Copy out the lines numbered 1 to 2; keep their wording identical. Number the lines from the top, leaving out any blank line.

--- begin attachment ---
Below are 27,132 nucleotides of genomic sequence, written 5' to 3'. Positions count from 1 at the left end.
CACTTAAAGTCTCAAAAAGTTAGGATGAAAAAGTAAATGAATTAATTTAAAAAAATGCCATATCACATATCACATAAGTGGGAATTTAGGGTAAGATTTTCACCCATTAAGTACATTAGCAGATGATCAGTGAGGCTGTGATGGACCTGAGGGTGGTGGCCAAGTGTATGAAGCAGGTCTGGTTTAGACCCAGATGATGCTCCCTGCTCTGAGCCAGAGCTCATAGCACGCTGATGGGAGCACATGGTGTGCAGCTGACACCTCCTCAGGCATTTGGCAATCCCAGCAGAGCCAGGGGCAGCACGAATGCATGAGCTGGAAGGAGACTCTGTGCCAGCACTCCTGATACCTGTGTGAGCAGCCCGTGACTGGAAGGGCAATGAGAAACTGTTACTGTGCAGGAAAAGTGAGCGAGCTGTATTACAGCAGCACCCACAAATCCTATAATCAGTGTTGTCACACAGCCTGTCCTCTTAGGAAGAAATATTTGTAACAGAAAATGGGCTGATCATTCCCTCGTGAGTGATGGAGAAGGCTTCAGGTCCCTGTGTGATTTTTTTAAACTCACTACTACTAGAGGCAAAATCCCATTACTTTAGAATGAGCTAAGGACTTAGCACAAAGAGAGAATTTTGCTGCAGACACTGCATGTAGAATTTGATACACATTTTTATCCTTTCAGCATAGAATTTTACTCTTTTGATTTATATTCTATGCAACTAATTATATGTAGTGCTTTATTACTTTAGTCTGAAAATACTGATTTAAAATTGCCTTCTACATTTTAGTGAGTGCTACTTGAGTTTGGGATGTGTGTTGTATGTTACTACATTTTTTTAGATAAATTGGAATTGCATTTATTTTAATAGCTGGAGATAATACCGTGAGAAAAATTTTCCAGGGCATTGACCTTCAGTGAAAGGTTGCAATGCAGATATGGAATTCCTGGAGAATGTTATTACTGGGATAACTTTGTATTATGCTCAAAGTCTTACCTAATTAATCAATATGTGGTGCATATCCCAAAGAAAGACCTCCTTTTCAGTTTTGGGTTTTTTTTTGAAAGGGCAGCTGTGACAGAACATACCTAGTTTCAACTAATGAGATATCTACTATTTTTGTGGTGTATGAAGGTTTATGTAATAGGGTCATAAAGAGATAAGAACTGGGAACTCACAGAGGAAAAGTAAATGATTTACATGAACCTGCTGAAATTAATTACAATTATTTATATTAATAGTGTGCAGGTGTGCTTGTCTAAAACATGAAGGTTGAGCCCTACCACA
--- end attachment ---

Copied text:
Below are 27,132 nucleotides of genomic sequence, written 5' to 3'. Positions count from 1 at the left end.
CACTTAAAGTCTCAAAAAGTTAGGATGAAAAAGTAAATGAATTAATTTAAAAAAATGCCATATCACATATCACATAAGTGGGAATTTAGGGTAAGATTTTCACCCATTAAGTACATTAGCAGATGATCAGTGAGGCTGTGATGGACCTGAGGGTGGTGGCCAAGTGTATGAAGCAGGTCTGGTTTAGACCCAGATGATGCTCCCTGCTCTGAGCCAGAGCTCATAGCACGCTGATGGGAGCACATGGTGTGCAGCTGACACCTCCTCAGGCATTTGGCAATCCCAGCAGAGCCAGGGGCAGCACGAATGCATGAGCTGGAAGGAGACTCTGTGCCAGCACTCCTGATACCTGTGTGAGCAGCCCGTGACTGGAAGGGCAATGAGAAACTGTTACTGTGCAGGAAAAGTGAGCGAGCTGTATTACAGCAGCACCCACAAATCCTATAATCAGTGTTGTCACACAGCCTGTCCTCTTAGGAAGAAATATTTGTAACAGAAAATGGGCTGATCATTCCCTCGTGAGTGATGGAGAAGGCTTCAGGTCCCTGTGTGATTTTTTTAAACTCACTACTACTAGAGGCAAAATCCCATTACTTTAGAATGAGCTAAGGACTTAGCACAAAGAGAGAATTTTGCTGCAGACACTGCATGTAGAATTTGATACACATTTTTATCCTTTCAGCATAGAATTTTACTCTTTTGATTTATATTCTATGCAACTAATTATATGTAGTGCTTTATTACTTTAGTCTGAAAATACTGATTTAAAATTGCCTTCTACATTTTAGTGAGTGCTACTTGAGTTTGGGATGTGTGTTGTATGTTACTACATTTTTTTAGATAAATTGGAATTGCATTTATTTTAATAGCTGGAGATAATACCGTGAGAAAAATTTTCCAGGGCATTGACCTTCAGTGAAAGGTTGCAATGCAGATATGGAATTCCTGGAGAATGTTATTACTGGGATAACTTTGTATTATGCTCAAAGTCTTACCTAATTAATCAATATGTGGTGCATATCCCAAAGAAAGACCTCCTTTTCAGTTTTGGGTTTTTTTTTGAAAGGGCAGCTGTGACAGAACATACCTAGTTTCAACTAATGAGATATCTACTATTTTTGTGGTGTATGAAGGTTTATGTAATAGGGTCATAAAGAGATAAGAACTGGGAACTCACAGAGGAAAAGTAAATGATTTACATGAACCTGCTGAAATTAATTACAATTATTTATATTAATAGTGTGCAGGTGTGCTTGTCTAAAACATGAAGGTTGAGCCCTACCACA